Hostilities Afflicted Bee Farming in Daraa  

A bee yard in the town of Jillen in western rural Daraa, April 26, 2019 (Enab Baladi)

A bee yard in the town of Jillen in western rural Daraa, April 26, 2019 (Enab Baladi)


The long years of war have caused a deterioration in beekeeping in Daraa governorate, a profession the governorate is famed for and one of Syria’s major sources of honey production.

The current inflation is due to several reasons; military action and bombardment are included, backed by weather-related factors, and other medical ones, which all have cost the beekeepers this year’s honey.


Factors that Caused the Loss

The military operations contributed to obstructing the beekeeping industry in Daraa governorate, as it was difficult to move beehives from one place to another, which ended up neglected.

Abu Omar, an engineer specialized in beekeeping, originally from the Daraa, had once owned 200 beehives. Requesting that he stays anonymous for security considerations, he told Enab Baladi: “Bee farming has deteriorated by 70%, compared to the industry prior to the war.”

The engineer explained that beekeeping is dependent on changing the hives’ locations several times as we move into each of the year’s seasons in search of farms and honeybee-friendly plants. This was not much of a choice, for all sort of connection between the governorate and other areas, inside and outside it, are severed, and particularly because hives can be only transported to different locations at night.

Earlier on, beehives were moved from Daraa to other governorates, Raqqa, for instance, to catch up with the cotton and sunflower season in summer, the coastal areas to utilize the citrus flowers, or western Ghouta to feed bees on anise flower’s nectar in spring.

Let the military operations aside, the transportation costs, security chaos, and lack of daily care also played a role in beekeepers losing their hives, not only seasonal production.


Diseases and Weather-related Factors

Of many other difficulties, beekeepers are always complaining of the absence of many medications or their rising prices, especially since the majority of the bee treatments are imported and are not available on the local markets, Amitraz, among others.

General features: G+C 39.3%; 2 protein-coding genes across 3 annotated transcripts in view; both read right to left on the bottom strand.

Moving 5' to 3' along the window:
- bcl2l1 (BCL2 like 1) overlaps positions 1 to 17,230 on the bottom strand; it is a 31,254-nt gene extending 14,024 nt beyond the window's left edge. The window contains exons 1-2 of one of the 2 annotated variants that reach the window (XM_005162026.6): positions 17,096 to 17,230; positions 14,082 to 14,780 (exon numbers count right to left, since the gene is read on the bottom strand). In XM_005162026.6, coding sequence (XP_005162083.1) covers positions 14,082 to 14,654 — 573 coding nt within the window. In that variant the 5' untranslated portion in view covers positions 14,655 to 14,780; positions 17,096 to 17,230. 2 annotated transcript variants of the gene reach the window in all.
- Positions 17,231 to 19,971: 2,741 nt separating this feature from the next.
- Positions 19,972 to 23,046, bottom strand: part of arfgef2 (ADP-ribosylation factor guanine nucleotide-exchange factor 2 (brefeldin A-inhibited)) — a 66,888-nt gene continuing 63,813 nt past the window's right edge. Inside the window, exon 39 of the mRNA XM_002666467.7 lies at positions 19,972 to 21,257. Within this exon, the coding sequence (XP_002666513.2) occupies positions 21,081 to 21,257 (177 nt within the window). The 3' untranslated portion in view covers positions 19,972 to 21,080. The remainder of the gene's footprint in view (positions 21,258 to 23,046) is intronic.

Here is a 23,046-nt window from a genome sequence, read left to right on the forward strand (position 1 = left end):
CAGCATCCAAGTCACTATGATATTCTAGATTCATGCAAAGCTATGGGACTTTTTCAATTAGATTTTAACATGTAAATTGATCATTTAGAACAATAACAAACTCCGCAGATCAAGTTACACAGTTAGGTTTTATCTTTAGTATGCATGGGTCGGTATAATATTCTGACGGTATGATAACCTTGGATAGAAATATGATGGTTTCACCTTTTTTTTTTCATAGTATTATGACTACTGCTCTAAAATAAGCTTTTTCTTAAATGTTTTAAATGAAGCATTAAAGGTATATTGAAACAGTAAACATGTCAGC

Abu Diaa, a beekeeper in the Yarmouk Basin area, western Daraa, told Enab Baladi that the shrinking farm areas is not the only reason for the affliction of the industry; additionally, there is the absence of mediations or their rising prices, which forced numerous beekeepers to allocate no attention to their hives, in winter particularly.

The man, in his fifties, added that negligence of the beehives and the conditions engulfing the farming process coerced many beekeepers, himself included, to feed bees on sugar, the average price of a kilo of which was 200 Syrian pounds in the past a few years.

These reasons combined have led to the production of honey that is both very little and of a poor quality, not to mention the diseases that afflicted the honeybees with the shortage on needed medications, such as varroa destructor, wasps and foulbrood. These factors decreased the amount of honey produced, for instead of generating 15 kilograms, each hive toady gives five kilograms only, the types of which fail to meet the required specifications, according to engineer Abu Omar.


Yarmouk Basin the Most Popular for Beekeeping

Located in western Daraa, the Yarmouk Basin ranks first in honey production, given its fertile soil and the availability of a moderate climate throughout the year.

Nonetheless, the many military operations between Assad’s forces, the opposition factions and the “Islamic State” (ISIS) in the past years, which the area provided a stage for ended with the destruction and complete loss of the majority of bee yards, in addition to the thefts and the plunders that targeted them.

Abu Mohammad used to own 150 beehives in the Yarmouk Basin, but he is left with none of them after the military operations forced him to abandon the area without being able to move the hives or provide them with the needed care.

“Upon my return, no bees were left, and I found none of the wood that constituted the hives, knowing that the price of a single hive, inhabited by its bees, is about a hundred thousand Syrian pounds,” Abu Mohammad added.

“Assad’s forces spared nothing; confiscating everything including sheep, cars and beehives. We ask God for reward; there is no power and no strength save in God.”

In 2014, ISIS took over the Yarmouk Basin after it was controlled by the opposition factions, to be then [re]controled by the Syrian regime in 2018.

According to Fatouh Jumaa, the Director of the Syrian Secretariat of Beekeepers Union, Syria’s honey production amounted to three thousand tons before 2011, while, today, the production does not exceed 600 tons, given that the local market’s need, as NASA reported, is 1500 tons.

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